What I saw at 8am on Tuesday was not dignified or humane. Men were wrestled and thrown to the ground, others head-locked and throttled. One boy collapsed and was removed. Not by the police, but by protesters.
As Parkinson points out, EU law says that asylum seekers must claim asylum in the first country they land in. But it’s an horrific cop out to suggest to people genuinely fleeing persecution in Afghanistan, Libya, Iraq or Eritrea (few of whom will do so by air) can only claim asylum in member states which are essentially the closest to them. Italy? With its current persecution of Roma? Greece? With its treatment of refugees? That system has resulted in:
illegal push-backs of migrants at the Turkish border, the puncturing of boats in the Aegean Sea, deplorable conditions of detention, police brutality, and various legal and administrative tricks to keep asylum seekers from lodging a claim, all of which Human Rights Watch exhaustively documented in two reports published late last year.
The Dublin Convention is clearly a failure, yet Britain and France express delight at the prospect of sending refugees back to the first EU country they entered, which in many cases for refugees formerly living in the Calais ‘jungle’ was Greece. This is particularly alarming considering many fellow EU governments have stopped transferring asylum seekers back there. Yet immigration minister Phil Woolas:
rejected suggestions that (even) those (merely) with family links should be allowed to come to Britain to claim asylum: “If they were asylum seekers they would have claimed asylum in France or in the first country they came to,” he said. The home secretary said “genuine refugees” would be offered protection if they claimed asylum in the first safe country they reached. The rest were expected to go home.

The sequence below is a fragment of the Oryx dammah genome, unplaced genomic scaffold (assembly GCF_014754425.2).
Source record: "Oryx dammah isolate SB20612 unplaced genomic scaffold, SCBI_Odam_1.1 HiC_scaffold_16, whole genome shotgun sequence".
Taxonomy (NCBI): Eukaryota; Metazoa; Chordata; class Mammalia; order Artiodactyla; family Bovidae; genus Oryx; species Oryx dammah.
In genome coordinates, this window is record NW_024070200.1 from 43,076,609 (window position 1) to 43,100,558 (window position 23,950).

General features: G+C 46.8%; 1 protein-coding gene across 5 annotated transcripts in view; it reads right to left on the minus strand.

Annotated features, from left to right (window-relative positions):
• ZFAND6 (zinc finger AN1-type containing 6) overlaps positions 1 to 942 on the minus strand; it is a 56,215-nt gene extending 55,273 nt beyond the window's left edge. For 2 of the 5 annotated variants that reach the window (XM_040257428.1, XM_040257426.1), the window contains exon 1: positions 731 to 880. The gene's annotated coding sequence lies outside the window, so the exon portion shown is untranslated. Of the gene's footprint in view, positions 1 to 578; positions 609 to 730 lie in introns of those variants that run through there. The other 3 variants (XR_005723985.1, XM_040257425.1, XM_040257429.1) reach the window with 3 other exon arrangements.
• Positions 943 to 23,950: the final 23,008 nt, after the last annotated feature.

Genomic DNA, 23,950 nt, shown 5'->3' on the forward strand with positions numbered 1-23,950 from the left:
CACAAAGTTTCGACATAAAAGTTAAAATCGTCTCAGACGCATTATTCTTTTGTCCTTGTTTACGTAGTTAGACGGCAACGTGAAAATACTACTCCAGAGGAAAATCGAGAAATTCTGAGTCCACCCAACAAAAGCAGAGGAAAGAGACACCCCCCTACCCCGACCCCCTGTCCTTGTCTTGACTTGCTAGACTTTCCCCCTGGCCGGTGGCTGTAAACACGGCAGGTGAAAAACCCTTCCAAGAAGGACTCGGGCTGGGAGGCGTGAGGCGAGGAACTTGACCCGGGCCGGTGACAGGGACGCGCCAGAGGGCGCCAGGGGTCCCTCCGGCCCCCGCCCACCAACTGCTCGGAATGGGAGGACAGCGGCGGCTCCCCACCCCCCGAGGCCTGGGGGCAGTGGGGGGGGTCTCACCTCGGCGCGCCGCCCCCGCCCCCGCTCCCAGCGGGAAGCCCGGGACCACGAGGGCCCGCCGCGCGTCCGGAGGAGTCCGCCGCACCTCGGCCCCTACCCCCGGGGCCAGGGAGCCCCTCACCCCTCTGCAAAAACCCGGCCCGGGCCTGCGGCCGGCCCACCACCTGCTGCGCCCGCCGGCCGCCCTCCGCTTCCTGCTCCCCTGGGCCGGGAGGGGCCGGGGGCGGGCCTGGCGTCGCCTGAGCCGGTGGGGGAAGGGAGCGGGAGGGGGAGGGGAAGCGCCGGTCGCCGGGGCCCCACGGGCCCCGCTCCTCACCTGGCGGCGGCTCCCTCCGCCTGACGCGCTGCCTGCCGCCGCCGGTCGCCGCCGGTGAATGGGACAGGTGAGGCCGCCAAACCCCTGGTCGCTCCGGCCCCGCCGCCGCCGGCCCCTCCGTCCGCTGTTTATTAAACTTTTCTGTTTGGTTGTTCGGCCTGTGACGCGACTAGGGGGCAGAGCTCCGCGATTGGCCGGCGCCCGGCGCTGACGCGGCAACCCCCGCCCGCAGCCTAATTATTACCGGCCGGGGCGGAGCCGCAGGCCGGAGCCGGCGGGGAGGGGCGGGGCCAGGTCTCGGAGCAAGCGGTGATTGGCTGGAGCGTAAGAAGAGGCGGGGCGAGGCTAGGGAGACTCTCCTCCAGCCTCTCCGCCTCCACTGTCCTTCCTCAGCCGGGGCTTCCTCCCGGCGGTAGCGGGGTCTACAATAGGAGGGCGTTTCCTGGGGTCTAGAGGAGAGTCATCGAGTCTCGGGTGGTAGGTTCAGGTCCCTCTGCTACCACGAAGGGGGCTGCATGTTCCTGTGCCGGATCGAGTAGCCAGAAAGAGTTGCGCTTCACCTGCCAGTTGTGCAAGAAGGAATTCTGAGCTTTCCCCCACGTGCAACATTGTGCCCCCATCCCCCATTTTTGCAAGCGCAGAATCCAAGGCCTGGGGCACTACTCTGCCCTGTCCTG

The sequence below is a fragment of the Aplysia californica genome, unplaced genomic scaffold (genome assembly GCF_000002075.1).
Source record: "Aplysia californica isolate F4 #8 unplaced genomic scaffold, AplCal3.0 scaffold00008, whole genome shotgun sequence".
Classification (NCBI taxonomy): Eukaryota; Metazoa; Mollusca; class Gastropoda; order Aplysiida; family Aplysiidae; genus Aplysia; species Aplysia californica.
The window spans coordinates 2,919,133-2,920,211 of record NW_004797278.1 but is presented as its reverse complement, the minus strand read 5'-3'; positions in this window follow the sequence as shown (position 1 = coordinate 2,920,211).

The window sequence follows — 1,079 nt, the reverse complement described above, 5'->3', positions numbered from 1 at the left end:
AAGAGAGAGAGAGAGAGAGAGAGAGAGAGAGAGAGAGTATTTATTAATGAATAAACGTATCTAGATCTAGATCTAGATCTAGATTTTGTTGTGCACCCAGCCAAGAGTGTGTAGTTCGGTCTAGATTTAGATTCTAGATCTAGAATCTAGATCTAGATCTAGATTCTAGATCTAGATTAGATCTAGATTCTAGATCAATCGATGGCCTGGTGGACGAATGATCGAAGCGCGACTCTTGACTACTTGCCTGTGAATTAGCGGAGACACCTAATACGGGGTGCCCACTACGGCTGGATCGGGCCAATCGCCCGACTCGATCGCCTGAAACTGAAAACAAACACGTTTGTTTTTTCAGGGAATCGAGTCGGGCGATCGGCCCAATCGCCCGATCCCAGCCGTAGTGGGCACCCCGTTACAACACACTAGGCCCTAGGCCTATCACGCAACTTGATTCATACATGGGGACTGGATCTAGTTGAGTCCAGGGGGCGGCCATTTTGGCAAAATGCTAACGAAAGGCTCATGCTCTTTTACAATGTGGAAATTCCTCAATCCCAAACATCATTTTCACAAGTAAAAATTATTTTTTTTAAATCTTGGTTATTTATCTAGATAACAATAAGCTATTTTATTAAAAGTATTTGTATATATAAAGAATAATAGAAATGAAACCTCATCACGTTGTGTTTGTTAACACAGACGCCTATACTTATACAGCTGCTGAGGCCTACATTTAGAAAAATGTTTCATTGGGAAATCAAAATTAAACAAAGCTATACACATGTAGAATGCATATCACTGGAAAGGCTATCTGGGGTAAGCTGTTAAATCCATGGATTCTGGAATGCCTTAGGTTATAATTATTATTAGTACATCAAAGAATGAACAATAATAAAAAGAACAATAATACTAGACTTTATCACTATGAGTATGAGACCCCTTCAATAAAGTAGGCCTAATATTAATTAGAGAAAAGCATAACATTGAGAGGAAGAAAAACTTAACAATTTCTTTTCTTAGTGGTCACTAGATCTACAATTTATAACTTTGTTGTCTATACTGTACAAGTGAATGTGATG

Such compassion. No doubt there will be economic migrants in their number, no doubt hardened criminals too. But to dismiss the genuine needs and concerns of refugees, and falling back on an asylum system which benefits neither refugee nor host country is just monstrous. Green Party leader Caroline Lucas MEP has spoken out, saying:
“Rather than fulfilling their responsibilities to seekers of asylum under both EU and international law, the French and British governments are turning a blind eye to the suffering taking place on their own doorsteps. Home Secretary Alan Johnson‘s glee in the wake of this aggressive police raid is particularly disturbing.
“The plan for mass deportations of these refugees rides roughshod over the European Convention on Human Rights, the 1951 Refugee Convention and the Geneva Convention. And given that so many facing expulsion are children, the plans may also breach the Convention on the Rights of the Child.
“This short term ‘solution’ is not only inhumane – it will not work. The French are not playing their part in allowing people to claim asylum in Calais, and must commit to making the official procedures for seeking asylum more accessible to those in need. Equally, other EU Member states must recognise their duty to share the responsibility.”